In Portland, no idea is off the table. Dishes live on their own terms, crafted for pure audacious pleasure. That can mean French toast presoaked in soft-serve ice cream at the French American diner Canard. And while San Francisco has world-class wine lists, only one of us has Sardine Head. This "natural wine dive bar" is built around zero pretension, affordable discoveries, and a whole new way of ordering, based entirely on the owner's weirdly astute tasting notes—as in, "I'll have a bottle of the ‘cured meat, pepper, and rose petals.' " Everyone speaks the same language; never has the playing field been more leveled, or more fun.
Prime farm ingredients as a calling card? We'll call it a draw. But we'll fight you over who rules the brewing space. The craft beer revolution started here, and carefully considered suds still spill out of every inch of the city—playful breweries (Breakside), nerdy pubs (Baerlic), swanky all-Oregon tap houses (Loyal Legion), bottle shops with label lists long enough for a Library of Congress number (Belmont Station), and yes, a walk-up gluten-free beer window (Moonshrimp). Even the airport has growlers of IPA steps away from the gates. They don't call us "Beervana" for nothing.
Third-wave coffee? San Francisco has way more shops, but Portland kills it on innovation. Dozens of small-batch roasters exist within city limits, each with a different point of brew. That includes Cloudforest, which makes the exquisite chocolate in your mocha or hot chocolate, bean to bar, right in the back.
But the city's maverick mind-set is best expressed in its famed street-food scene. No place puts it together like Portland's pavement gourmets, for the sheer number of experimenters, the artisanal spirit, the little-known cuisines, from Guam to Ghana. Look for them all around the city, clustered into colorful food pods with fire pits and strung lights. At Wild North, budget-minded connoisseurs hunker down with seasonal delights like fire-roasted beets with bourbon wild mushrooms. How good is the brisket at Matt's BBQ truck? Lone Star State pit authority Daniel Vaughn calls it "truly spectacular; some of the best outside of Texas." Meanwhile, over at the Whale pod, you can listen to piped-in NPR while eating Gumba's house-made Burrata.
So adjust your dial. We're a live-to-eat, punching-above-our-weight, "We Did It Our Way" food city. Any doubts are erased at Ox, where the coup de grâce on a clam chowder is smoked marrow in a bone the size of a Grecian pillar; you scrape its soft, sinful center right into the bowl. That's why seen-it-all food critics like the Washington Post's Tom Sietsema named Portland the No. 1 food city in the country, edging out San Francisco by a nose. There's a spirit here, a plucky enthusiasm, a near-parody level of local pride. Sietsema felt it, as have so many before him. It's contagious. Once you've tasted Portland's essence, there's no going back. —Karen Brooks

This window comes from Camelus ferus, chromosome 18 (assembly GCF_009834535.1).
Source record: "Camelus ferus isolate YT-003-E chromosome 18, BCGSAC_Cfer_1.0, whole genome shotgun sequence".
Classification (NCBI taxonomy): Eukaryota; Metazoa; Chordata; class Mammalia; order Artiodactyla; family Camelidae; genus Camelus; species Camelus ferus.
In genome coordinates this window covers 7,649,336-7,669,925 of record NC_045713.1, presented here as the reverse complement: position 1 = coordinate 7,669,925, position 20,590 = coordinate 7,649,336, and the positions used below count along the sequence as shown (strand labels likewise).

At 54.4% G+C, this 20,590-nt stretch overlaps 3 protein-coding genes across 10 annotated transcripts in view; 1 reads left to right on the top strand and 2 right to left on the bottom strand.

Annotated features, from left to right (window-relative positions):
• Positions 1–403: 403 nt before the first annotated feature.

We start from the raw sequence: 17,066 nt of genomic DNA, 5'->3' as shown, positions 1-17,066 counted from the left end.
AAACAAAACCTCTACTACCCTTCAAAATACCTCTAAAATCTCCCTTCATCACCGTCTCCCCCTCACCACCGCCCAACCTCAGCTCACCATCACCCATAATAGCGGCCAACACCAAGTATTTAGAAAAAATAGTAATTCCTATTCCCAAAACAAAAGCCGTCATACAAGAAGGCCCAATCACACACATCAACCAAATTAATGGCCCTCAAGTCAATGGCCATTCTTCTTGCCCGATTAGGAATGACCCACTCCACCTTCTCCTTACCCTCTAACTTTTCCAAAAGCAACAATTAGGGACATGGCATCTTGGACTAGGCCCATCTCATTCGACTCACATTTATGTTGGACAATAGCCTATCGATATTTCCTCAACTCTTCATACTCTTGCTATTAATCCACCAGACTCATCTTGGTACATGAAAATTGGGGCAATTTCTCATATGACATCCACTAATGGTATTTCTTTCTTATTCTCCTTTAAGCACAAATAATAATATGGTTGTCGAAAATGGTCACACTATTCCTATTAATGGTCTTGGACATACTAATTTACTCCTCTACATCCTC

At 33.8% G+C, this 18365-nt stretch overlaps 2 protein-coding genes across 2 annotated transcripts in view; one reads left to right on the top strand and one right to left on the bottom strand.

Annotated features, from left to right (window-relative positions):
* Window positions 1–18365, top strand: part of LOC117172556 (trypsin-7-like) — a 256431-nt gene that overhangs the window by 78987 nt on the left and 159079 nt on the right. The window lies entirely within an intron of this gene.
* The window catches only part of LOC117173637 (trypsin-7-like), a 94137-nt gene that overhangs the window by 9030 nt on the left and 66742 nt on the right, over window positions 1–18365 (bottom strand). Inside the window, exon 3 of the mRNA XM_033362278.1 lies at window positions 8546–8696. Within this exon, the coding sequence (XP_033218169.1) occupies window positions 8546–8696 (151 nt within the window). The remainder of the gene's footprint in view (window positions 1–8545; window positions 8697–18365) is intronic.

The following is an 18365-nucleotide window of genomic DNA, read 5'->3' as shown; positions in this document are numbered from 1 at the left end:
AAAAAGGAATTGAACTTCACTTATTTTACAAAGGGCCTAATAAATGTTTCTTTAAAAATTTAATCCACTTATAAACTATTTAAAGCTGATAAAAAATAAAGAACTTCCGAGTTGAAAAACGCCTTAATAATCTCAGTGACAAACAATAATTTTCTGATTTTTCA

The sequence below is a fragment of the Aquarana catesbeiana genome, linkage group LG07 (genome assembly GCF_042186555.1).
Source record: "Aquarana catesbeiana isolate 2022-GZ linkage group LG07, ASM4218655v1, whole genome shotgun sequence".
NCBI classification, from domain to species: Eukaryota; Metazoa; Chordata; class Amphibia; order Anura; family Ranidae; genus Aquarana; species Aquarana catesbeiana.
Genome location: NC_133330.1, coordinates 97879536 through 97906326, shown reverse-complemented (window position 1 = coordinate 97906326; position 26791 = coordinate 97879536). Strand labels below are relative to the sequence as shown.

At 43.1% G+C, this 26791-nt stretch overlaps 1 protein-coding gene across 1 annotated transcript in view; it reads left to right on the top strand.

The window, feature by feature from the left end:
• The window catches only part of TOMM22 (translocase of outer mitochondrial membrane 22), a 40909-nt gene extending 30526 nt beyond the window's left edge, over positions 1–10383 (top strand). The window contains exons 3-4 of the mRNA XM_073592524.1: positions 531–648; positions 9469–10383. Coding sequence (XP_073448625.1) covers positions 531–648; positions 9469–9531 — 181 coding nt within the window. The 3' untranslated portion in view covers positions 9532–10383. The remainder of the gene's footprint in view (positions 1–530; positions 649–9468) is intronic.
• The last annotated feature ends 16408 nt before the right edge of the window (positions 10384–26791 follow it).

Check out the most iconic restaurants in these 7 Western cities.
At Guerrilla Tacos in L.A.'s Arts District, tortillas serve as canvases for the inventive creations of chef-owner Wes Avila. Informed by his mom's Mexican cooking and his years in upscale restaurant kitchens, Avila's menu blends L.A.'s diverse flavors in dishes such as his signature sweet-potato taco with fried corn, feta, and chile de árbol–almond salsa.
The wood-fired pies at Pizzeria Bianco have earned owner Chris Bianco his share of accolades and late-night talk show appearances. Credit his handmade mozzarella and use of local produce, including Arizona pistachios sprinkled over the standout Rosa pizza. The snug, 40-seat dining room just off Heritage Square may require lengthy waits, but diners can pass the time at the adjacent Bar Bianco.
From its commanding, hillside structure— a 2019 James Beard Design Icon—in the Queen Anne district, Canlis has set the bar for Seattle fine dining since 1950. A seasonal prix fixe menu offers your choice of composed plates such as cured halibut with pickled green strawberry and a tea of its smoked bones and barley. Just leave the flannel behind; there is a dress code.
Opened in 2016 amid Reno’s many all-you-can-eat buffets, Liberty Food & Wine Exchange helped redefine the local dining scene with handmade pastas and ingredients sourced from regional farms. The lively downtown gathering spot fills nightly for Cal-Ital dishes including a must-order charcuterie platter featuring salumi crafted in the restaurant’s basement butcher shop.
Founded in 1893 and located in the Lincoln Park area, the Buckhorn Exchange is a living time capsule of Denver's Old West past. The richly atmospheric interior features enough taxidermy to rival a natural history museum, while the menu mirrors the decor with plates of elk, bison, and—for those hunting more adventure—the restaurant's specialty: Rocky Mountain oysters.
The killer Mexican food promises the marquee at Red Iguana in Salt Lake City, and the throngs waiting out front are a promising sign, too. The 34-year-old eatery just West of downtown has become a cherished local landmark thanks to the Cardenas family's soulful conviviality and Oaxacan moles, including a sweat-inducing mole amarillo with zucchini, tomatoes, and ají chile.
Founded steps from Sacramento’s State Capitol Building in 1939, famed power-lunch spot Frank Fat’s has witnessed more than a few pieces of legislation being forged over pot stickers. Yet you needn’t be a politico for the upscale Chinese restaurant’s signature honey-walnut prawns and banana cream pie to earn your support. —Garrick Ramirez